Health care. Pawlenty. Bachmann. Denny Hecker. Sometimes it seems like local news has been boiled down to a few topics that we spiral endlessly, and perhaps it would be worth taking a moment to look outside those — admittedly important — topics. Well, Hecker might not actually be important, but his catastrophic collapse this past year has been fascinating viewing. Frankly, though, it’s not as fascinating as this image, republished on the Stuff About Minneapolis blog. Yes, it’s three babies with a wheelbarrow, the smallest wielding an enormous pitchfork. The photo was taken in 1925, and those were simpler days, when people didn’t even realize the risks of giving a pitchfork to a baby as a gewgaw. Man, that’s no gewgaw. That’s no gewgaw at all!
Of course, this is Minnesota, where we give boys Civil War rifles and send them marching in exceptionally complicated formations. We speak, of course, of the The Shattuck Crack Squad in Faribault, who obsessively drill complicated patterns at 250 steps per minute. Here’s an old video of them that’s been making the rounds on YouTube, and it’s thrilling.
And how can we even concern ourselves with the failings of a car sales magnate when the news has broken, via the Huffington Post (reported locally by Metroblogs) that Minnesota is only 28th in the nation in penis size! What is Pawlenty doing to improve our national ranking? What is anybody doing?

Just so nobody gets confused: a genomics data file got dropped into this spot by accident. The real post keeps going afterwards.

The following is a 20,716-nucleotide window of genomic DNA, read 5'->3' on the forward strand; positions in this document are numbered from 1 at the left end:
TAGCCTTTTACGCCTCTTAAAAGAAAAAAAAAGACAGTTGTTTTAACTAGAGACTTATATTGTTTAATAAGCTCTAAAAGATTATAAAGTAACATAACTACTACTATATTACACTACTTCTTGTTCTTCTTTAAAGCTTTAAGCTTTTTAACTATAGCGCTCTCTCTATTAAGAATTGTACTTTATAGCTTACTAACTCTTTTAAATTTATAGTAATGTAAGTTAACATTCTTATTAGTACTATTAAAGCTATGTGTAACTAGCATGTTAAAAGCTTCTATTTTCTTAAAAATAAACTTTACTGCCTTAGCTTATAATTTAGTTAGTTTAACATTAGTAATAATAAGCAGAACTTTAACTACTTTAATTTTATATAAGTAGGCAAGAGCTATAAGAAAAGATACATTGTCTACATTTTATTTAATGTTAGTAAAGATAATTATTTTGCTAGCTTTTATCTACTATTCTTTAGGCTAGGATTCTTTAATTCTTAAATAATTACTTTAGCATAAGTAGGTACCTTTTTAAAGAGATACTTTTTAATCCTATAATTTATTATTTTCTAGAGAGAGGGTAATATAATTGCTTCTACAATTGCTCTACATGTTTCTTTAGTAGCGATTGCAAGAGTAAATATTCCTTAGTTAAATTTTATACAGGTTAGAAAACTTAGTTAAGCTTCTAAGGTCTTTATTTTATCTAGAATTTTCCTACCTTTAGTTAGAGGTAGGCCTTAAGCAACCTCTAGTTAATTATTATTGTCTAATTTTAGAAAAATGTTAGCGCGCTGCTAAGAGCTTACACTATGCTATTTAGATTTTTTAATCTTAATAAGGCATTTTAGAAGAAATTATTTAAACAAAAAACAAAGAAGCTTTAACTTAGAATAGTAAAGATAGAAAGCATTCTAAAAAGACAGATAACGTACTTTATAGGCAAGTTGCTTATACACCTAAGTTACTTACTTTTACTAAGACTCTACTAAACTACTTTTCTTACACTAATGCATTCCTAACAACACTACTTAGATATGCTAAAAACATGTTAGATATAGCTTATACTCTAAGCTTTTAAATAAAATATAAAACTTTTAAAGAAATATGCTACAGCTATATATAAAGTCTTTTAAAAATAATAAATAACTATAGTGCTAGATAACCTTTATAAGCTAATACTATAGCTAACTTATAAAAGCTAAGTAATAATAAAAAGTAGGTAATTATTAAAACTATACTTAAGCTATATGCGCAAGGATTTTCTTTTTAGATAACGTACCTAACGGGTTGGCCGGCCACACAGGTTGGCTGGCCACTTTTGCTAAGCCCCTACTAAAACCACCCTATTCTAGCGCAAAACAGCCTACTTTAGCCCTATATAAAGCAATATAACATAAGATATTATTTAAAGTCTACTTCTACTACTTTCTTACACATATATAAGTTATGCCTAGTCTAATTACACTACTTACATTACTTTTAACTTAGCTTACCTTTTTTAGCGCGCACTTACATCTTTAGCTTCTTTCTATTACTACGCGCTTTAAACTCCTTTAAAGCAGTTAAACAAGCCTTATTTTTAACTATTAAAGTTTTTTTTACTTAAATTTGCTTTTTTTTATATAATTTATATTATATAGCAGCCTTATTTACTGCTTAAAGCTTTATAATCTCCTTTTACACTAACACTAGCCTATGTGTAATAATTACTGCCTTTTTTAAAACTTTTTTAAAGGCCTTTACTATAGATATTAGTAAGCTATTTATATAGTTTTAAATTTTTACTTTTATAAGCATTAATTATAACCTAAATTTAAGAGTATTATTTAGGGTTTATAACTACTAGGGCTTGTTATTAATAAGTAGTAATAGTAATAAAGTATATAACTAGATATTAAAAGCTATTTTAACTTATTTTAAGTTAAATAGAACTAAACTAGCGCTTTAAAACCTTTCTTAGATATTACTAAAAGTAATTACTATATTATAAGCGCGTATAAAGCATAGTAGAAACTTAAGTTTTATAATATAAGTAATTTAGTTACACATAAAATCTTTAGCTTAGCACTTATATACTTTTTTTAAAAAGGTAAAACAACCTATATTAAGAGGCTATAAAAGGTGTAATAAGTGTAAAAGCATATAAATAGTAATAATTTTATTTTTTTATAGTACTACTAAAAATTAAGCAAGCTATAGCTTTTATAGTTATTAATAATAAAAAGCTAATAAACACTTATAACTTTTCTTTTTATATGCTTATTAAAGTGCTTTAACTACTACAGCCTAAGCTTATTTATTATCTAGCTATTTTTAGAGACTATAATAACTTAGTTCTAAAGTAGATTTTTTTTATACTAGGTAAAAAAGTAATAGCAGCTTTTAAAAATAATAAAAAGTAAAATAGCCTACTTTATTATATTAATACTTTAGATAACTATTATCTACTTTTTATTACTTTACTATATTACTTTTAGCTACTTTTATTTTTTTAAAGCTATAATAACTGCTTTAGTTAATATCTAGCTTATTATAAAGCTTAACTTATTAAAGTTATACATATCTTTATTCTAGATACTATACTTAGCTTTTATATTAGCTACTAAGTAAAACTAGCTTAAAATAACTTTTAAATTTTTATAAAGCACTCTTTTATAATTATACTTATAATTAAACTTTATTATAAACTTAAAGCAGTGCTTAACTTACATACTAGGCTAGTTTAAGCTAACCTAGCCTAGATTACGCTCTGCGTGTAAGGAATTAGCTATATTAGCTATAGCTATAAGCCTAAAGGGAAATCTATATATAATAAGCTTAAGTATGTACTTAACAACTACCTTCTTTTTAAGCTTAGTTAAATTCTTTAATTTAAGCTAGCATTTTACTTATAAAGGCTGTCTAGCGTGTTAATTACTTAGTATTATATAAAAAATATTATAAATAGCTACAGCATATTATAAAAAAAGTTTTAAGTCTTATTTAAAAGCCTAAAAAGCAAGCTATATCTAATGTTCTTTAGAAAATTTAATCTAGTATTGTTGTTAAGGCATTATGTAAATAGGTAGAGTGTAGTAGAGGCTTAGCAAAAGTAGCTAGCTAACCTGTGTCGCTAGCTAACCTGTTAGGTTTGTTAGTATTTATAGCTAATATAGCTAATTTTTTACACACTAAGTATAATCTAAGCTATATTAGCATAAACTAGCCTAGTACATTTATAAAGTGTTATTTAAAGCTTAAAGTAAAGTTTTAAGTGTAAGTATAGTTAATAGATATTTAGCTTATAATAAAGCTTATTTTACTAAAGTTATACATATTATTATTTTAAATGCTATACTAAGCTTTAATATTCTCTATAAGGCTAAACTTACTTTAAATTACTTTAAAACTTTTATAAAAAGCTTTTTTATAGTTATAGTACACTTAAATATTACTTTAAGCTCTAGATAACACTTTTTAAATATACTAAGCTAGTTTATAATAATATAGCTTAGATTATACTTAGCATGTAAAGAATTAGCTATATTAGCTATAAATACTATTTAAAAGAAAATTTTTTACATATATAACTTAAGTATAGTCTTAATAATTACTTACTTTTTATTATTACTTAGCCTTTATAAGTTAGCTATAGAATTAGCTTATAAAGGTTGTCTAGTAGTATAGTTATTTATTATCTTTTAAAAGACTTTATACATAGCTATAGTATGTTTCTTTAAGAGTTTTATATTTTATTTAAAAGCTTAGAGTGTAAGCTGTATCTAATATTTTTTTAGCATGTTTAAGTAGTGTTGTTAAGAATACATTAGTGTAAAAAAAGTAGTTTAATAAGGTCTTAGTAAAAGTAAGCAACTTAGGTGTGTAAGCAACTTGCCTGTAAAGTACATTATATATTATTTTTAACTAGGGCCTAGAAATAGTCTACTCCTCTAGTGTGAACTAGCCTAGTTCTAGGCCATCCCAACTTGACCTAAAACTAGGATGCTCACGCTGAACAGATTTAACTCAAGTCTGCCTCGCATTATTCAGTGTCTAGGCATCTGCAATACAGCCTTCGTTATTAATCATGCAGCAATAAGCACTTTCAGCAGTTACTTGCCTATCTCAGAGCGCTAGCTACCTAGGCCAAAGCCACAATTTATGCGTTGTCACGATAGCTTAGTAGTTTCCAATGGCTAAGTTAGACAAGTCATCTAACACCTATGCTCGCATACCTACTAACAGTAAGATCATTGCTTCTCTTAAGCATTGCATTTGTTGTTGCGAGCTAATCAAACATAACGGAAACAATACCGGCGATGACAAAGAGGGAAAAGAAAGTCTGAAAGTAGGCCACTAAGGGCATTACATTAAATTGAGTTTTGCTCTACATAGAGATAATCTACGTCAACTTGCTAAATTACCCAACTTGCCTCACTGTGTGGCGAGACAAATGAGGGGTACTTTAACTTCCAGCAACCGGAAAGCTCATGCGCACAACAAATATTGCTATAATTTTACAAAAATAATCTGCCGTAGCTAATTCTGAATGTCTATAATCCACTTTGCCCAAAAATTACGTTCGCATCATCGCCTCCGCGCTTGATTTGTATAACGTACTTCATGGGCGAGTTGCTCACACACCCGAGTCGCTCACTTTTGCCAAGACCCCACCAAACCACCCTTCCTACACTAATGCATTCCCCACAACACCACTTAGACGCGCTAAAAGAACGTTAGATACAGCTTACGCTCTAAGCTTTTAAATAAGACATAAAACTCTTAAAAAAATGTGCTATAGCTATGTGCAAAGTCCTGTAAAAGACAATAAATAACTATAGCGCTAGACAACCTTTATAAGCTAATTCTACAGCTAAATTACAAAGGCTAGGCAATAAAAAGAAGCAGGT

Well, if nobody is sufficiently concerned about the diminutive stature of our state’s intromittent organs, at least somebody is investigating and evaluating our regional bristles. We speak, of course, of the Minnesota Beard-Off, occurring next week at Sauce Spirits and Soundbar. As far as we at Daily Glean are concerned, ever since poet Bill Holm passed away, there is only one truly legendary beard in the Twin Cities: The carroty sproutings of South 12th blogger Andy Sturdevant, whose magnificent Garibaldi has already been the subject of one loving essay, seemingly now only available in cached form.
And it’s not as though our lawmakers are doing nothing at all, genitalia notwithstanding. For instance, according to WCCO, they are working to criminalize salvia divinorum, an herb mostly famous for making teenagers look foolish on YouTube. “The Senate also approved legislation to give bong smokers a slight break” the story tells us: “[A]uthorities couldn’t count the weight of bong water when determining how much of a drug they possess.” At last, good news in the field of bongology.
All right, now back to our scheduled programming. We’ll start with health care. As you know, it’s been a tumultuous few days since health care reform passed and was signed into law. There have been threats and actual violence, and as goes the nation, so goes Minnesota. According to FOX9, Reps. Betty McCollum and Keith Ellison, as well as Sens. Amy Klobuchar and Al Franken, have received threats for their pro-health care reform votes. We at the Daily Glean don’t recall learning in our civics class that democracy is predicated on threatening elected officials when they don’t vote the way you like. But, then, we were out sick for a week with pneumonia, and maybe we missed that lesson.
And what of Tim Pawlenty? Same as usual: The governor is fighting with Minnesota lawmakers over finances. In this instance, as the AP reports, the subject is a jobs bill, and it sounds like everybody likes it but can’t agree on how to pay for it. The dispute is over a gas tax credit for low-income taxpayers. Pawlenty would be glad to be rid of it; opponents argue it would “take from the poor to give a tax credit to wealthy investors.”